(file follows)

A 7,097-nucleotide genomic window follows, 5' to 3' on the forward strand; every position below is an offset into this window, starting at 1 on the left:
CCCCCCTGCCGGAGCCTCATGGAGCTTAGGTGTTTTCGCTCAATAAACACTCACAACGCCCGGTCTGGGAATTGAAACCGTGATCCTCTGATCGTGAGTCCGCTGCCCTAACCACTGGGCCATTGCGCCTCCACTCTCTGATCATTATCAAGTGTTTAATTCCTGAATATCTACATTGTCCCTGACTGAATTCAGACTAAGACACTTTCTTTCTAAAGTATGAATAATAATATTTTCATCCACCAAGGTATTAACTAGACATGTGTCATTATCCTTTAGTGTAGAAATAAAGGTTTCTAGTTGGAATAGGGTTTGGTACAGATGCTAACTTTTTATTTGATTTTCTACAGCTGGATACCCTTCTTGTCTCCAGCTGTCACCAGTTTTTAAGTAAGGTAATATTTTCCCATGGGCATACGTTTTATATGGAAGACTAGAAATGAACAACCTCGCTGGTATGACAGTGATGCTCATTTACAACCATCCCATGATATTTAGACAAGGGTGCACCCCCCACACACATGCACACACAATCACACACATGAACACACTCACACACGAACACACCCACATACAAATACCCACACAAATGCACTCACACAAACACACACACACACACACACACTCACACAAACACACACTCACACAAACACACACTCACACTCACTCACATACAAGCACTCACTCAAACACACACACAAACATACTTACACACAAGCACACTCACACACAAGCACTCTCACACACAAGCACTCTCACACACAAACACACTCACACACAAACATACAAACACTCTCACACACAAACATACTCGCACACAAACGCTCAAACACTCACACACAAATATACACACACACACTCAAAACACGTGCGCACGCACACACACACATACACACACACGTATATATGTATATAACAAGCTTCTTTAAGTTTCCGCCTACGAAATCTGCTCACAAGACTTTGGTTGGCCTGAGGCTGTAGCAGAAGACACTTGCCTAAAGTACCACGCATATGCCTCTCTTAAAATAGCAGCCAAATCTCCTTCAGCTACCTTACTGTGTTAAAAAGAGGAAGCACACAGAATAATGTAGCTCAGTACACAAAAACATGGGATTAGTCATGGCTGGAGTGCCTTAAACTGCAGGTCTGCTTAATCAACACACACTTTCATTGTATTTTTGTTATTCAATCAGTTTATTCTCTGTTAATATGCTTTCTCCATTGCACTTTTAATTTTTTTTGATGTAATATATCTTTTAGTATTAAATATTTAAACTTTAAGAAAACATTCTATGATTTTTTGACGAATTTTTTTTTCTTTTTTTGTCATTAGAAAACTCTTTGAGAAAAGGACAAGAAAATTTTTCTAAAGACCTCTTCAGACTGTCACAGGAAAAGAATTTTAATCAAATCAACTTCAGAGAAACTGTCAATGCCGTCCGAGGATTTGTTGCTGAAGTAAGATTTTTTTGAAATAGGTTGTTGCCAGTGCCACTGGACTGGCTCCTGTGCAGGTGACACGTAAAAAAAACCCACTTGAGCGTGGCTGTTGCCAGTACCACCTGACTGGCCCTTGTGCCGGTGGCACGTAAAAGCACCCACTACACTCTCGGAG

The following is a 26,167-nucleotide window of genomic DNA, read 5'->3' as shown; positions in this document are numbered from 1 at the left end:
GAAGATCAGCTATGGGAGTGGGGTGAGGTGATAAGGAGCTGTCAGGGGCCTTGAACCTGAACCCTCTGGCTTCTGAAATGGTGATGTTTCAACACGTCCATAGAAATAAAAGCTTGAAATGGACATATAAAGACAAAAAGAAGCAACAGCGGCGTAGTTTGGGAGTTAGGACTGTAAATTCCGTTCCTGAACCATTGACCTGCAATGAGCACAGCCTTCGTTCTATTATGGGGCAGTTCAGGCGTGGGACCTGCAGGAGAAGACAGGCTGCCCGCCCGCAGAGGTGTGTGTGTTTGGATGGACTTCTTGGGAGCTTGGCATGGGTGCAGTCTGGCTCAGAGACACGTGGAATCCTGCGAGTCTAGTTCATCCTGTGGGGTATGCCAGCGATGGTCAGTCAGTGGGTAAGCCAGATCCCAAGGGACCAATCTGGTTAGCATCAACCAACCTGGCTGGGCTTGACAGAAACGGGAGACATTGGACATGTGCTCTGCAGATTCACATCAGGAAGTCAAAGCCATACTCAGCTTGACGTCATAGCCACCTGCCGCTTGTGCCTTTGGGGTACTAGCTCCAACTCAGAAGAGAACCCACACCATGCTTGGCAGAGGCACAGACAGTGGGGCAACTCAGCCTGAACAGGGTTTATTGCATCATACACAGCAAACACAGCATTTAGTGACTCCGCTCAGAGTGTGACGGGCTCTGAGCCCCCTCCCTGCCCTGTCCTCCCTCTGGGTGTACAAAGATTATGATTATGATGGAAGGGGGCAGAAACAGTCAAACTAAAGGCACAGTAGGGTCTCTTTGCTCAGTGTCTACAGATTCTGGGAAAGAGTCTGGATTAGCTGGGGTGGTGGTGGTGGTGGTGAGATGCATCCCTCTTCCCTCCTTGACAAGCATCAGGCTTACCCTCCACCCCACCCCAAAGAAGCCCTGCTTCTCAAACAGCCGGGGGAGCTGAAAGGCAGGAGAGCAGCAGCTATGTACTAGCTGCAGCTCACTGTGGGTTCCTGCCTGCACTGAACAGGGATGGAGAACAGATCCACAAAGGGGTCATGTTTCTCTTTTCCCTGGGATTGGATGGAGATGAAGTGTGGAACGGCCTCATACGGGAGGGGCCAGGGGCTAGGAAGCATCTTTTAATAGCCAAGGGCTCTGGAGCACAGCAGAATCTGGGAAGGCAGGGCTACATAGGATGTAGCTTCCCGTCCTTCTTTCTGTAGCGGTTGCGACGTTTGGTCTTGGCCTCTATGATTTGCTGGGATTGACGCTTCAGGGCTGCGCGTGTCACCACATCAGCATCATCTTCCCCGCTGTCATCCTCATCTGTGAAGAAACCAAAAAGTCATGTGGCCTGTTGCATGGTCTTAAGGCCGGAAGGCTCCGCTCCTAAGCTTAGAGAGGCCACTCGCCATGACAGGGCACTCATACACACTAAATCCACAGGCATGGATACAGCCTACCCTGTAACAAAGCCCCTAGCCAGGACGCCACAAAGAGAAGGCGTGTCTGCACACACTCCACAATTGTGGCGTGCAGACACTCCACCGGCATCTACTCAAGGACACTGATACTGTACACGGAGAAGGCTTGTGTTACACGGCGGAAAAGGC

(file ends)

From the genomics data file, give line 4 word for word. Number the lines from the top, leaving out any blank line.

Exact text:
GAAGATCAGCTATGGGAGTGGGGTGAGGTGATAAGGAGCTGTCAGGGGCCTTGAACCTGAACCCTCTGGCTTCTGAAATGGTGATGTTTCAACACGTCCATAGAAATAAAAGCTTGAAATGGACATATAAAGACAAAAAGAAGCAACAGCGGCGTAGTTTGGGAGTTAGGACTGTAAATTCCGTTCCTGAACCATTGACCTGCAATGAGCACAGCCTTCGTTCTATTATGGGGCAGTTCAGGCGTGGGACCTGCAGGAGAAGACAGGCTGCCCGCCCGCAGAGGTGTGTGTGTTTGGATGGACTTCTTGGGAGCTTGGCATGGGTGCAGTCTGGCTCAGAGACACGTGGAATCCTGCGAGTCTAGTTCATCCTGTGGGGTATGCCAGCGATGGTCAGTCAGTGGGTAAGCCAGATCCCAAGGGACCAATCTGGTTAGCATCAACCAACCTGGCTGGGCTTGACAGAAACGGGAGACATTGGACATGTGCTCTGCAGATTCACATCAGGAAGTCAAAGCCATACTCAGCTTGACGTCATAGCCACCTGCCGCTTGTGCCTTTGGGGTACTAGCTCCAACTCAGAAGAGAACCCACACCATGCTTGGCAGAGGCACAGACAGTGGGGCAACTCAGCCTGAACAGGGTTTATTGCATCATACACAGCAAACACAGCATTTAGTGACTCCGCTCAGAGTGTGACGGGCTCTGAGCCCCCTCCCTGCCCTGTCCTCCCTCTGGGTGTACAAAGATTATGATTATGATGGAAGGGGGCAGAAACAGTCAAACTAAAGGCACAGTAGGGTCTCTTTGCTCAGTGTCTACAGATTCTGGGAAAGAGTCTGGATTAGCTGGGGTGGTGGTGGTGGTGGTGAGATGCATCCCTCTTCCCTCCTTGACAAGCATCAGGCTTACCCTCCACCCCACCCCAAAGAAGCCCTGCTTCTCAAACAGCCGGGGGAGCTGAAAGGCAGGAGAGCAGCAGCTATGTACTAGCTGCAGCTCACTGTGGGTTCCTGCCTGCACTGAACAGGGATGGAGAACAGATCCACAAAGGGGTCATGTTTCTCTTTTCCCTGGGATTGGATGGAGATGAAGTGTGGAACGGCCTCATACGGGAGGGGCCAGGGGCTAGGAAGCATCTTTTAATAGCCAAGGGCTCTGGAGCACAGCAGAATCTGGGAAGGCAGGGCTACATAGGATGTAGCTTCCCGTCCTTCTTTCTGTAGCGGTTGCGACGTTTGGTCTTGGCCTCTATGATTTGCTGGGATTGACGCTTCAGGGCTGCGCGTGTCACCACATCAGCATCATCTTCCCCGCTGTCATCCTCATCTGTGAAGAAACCAAAAAGTCATGTGGCCTGTTGCATGGTCTTAAGGCCGGAAGGCTCCGCTCCTAAGCTTAGAGAGGCCACTCGCCATGACAGGGCACTCATACACACTAAATCCACAGGCATGGATACAGCCTACCCTGTAACAAAGCCCCTAGCCAGGACGCCACAAAGAGAAGGCGTGTCTGCACACACTCCACAATTGTGGCGTGCAGACACTCCACCGGCATCTACTCAAGGACACTGATACTGTACACGGAGAAGGCTTGTGTTACACGGCGGAAAAGGC